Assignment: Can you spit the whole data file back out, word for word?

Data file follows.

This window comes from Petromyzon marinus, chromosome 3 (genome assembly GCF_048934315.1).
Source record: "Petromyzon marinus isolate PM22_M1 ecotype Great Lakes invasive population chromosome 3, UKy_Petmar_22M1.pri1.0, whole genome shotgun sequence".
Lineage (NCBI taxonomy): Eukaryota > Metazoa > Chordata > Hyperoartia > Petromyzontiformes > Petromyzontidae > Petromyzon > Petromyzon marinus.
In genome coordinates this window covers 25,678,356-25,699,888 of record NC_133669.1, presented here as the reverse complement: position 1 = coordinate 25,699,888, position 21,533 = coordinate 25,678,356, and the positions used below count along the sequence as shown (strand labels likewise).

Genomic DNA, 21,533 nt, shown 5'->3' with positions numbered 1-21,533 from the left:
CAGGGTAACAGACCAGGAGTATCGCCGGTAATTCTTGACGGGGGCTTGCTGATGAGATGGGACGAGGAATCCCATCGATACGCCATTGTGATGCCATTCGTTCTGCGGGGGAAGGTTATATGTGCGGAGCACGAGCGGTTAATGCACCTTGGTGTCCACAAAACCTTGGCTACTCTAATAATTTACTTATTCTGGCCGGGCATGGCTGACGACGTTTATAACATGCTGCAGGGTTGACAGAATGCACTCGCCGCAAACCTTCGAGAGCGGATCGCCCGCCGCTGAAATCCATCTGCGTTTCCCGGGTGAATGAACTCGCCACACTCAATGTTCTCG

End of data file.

This window comes from Petromyzon marinus, chromosome 3 (genome assembly GCF_048934315.1).
Source record: "Petromyzon marinus isolate PM22_M1 ecotype Great Lakes invasive population chromosome 3, UKy_Petmar_22M1.pri1.0, whole genome shotgun sequence".
Lineage (NCBI taxonomy): Eukaryota > Metazoa > Chordata > Hyperoartia > Petromyzontiformes > Petromyzontidae > Petromyzon > Petromyzon marinus.
In genome coordinates this window covers 25,678,356-25,699,888 of record NC_133669.1, presented here as the reverse complement: position 1 = coordinate 25,699,888, position 21,533 = coordinate 25,678,356, and the positions used below count along the sequence as shown (strand labels likewise).

Genomic DNA, 21,533 nt, shown 5'->3' with positions numbered 1-21,533 from the left:
CAGGGTAACAGACCAGGAGTATCGCCGGTAATTCTTGACGGGGGCTTGCTGATGAGATGGGACGAGGAATCCCATCGATACGCCATTGTGATGCCATTCGTTCTGCGGGGGAAGGTTATATGTGCGGAGCACGAGCGGTTAATGCACCTTGGTGTCCACAAAACCTTGGCTACTCTAATAATTTACTTATTCTGGCCGGGCATGGCTGACGACGTTTATAACATGCTGCAGGGTTGACAGAATGCACTCGCCGCAAACCTTCGAGAGCGGATCGCCCGCCGCTGAAATCCATCTGCGTTTCCCGGGTGAATGAACTCGCCACACTCAATGTTCTCG